Violence is our plague

By Brian Bevilacqua

Psychologists, including those at the University of Massachusetts, have long debated whether violence is a part of human nature, or if there is hope for people to learn to resolve their problems without spreading destruction. A society without violence is possible, but the presence of violence is cyclical, buried beneath a lifetime of American culture.

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Thanks to decades of acceptance and indifference to war and bloodshed, the idea that violence is inevitable has moved from our foreign policy and now permeates daily interaction. Americans are furious at violence among civilians, but nothing will change unless the government and parents challenge the acceptance of violence.

People are not even fazed anymore when they read that hundreds of young people are murdered in cities throughout America or when another kid brings a gun into school. We accept the false idea that violence is inevitable, but examples from around the world can discredit the notion. Australia enacted firearm laws and saw an elimination of gun massacres, a reduction of gun homicides and the creation of a less violent society. Many European nations have lower gun homicide rates than the United States, despite having access to firearms. Mass gun violence is mostly an American problem.

“Violence is like the greatest infectious diseases of all time,” says Gary Slutkin, founder of Cure Violence (formerly known as CeaseFire), which seeks to end Chicago street violence by treating violence like a plague. According to Cure Violence members in a Frontline documentary called “The Interrupters,” the group aims to prevent the transmission of the idea that grievances must be solved through expressions of strength instead of finding brotherhood.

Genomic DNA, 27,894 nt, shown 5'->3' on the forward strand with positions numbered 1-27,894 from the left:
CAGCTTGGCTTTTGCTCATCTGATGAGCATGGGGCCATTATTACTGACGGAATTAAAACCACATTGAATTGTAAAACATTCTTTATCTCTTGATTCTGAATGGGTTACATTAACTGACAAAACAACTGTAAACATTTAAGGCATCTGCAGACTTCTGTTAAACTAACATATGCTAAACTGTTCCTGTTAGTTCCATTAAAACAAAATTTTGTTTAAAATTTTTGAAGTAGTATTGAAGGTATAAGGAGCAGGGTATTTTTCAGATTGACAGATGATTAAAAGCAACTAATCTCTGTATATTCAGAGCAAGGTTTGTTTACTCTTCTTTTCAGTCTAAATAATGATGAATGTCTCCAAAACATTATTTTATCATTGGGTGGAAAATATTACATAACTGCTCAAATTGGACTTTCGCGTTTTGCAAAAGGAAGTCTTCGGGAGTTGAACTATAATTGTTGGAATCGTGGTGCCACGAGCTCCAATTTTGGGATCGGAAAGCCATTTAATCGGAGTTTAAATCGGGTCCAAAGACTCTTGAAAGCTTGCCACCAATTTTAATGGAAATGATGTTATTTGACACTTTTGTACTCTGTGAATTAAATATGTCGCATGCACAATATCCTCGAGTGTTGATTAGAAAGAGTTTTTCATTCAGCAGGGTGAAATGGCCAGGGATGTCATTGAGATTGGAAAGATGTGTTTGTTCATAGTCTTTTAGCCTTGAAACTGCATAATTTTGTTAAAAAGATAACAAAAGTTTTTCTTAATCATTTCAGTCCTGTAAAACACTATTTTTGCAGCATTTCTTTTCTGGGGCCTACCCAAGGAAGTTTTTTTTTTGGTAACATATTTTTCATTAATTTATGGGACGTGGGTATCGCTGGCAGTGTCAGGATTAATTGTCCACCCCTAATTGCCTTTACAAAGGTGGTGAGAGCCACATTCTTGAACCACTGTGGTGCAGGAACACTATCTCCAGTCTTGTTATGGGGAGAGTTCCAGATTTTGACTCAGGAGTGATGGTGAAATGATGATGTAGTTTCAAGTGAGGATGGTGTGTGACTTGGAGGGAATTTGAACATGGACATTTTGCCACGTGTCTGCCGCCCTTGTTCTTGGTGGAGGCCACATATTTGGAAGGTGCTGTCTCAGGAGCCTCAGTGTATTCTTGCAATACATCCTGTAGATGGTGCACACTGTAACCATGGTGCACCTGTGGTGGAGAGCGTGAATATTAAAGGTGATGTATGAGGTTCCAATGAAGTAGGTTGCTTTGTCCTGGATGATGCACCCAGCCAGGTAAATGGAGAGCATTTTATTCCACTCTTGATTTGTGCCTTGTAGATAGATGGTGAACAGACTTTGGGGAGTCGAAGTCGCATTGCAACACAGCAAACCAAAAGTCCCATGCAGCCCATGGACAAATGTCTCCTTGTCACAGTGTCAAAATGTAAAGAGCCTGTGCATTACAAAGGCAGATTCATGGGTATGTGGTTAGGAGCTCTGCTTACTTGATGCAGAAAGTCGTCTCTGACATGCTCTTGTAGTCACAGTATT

Cure Violence’s work has been emulated in cities throughout America. Similar groups explain to those involved in street wars that the “death before dishonor” mentality is a part of these city communities because no one has stopped it from being passed down through each generation. The roughest of American neighborhoods deteriorated as we used prisons as a replacement for college and rehab. We now face a population that only understands life gripped by the disease of violence.

The notion that only certain people are susceptible to violent behavior, whether they are of a certain race, community or are fans of certain kinds of art, is proven false when we see the change Cure Violence brings about. Although youth gun violence is often seen as a socioeconomic problem, recent school shootings lead to the belief that it’s also a failure of parenting in our society.

Many blame the entertainment industry, and it is easy to blame hip-hop, heavy metal, MTV or violent movies for kids bringing guns into schools. But this is too convenient an excuse that politicians and special interests groups would love to have the American people believe. Our disease of violence comes from the proliferation of guns and the neglect of larger problems by the people who influence America.

Gun control must be the first step in curing the epidemic of violence. If our society cannot hold firearms without killing each other at record numbers, then we need to use background checks and bans on certain weapons to limit our murdering ability. While the founding fathers were right to make sure Americans could bear arms to defend themselves, our constitution predates technology that allows weapons to have incredible killing capabilities.

Congress cannot pass gun control, despite overwhelming public demand, because it’s more obedient to special interests. Politicians want us to accept gun violence as a reality of life instead of a fixable problem so they will not be forced to stand up and act. Congress will act when Americans force an ideological change that rejects the notion of a country plagued by violence. This ideal is possible, as Slutkin’s group reveals in “The Interrupters,” which reveals how parents and people can still convince our nation’s kids to put down the guns. We still have a long way to go; we just need to understand that the NRA does not know what life is like in the cities and abandon their idea that video games are to blame. We must instead take individual care of the people society pushes to the brink of shooting.

Brian Bevilacqua is a Collegian contributor and can be reached at [email protected]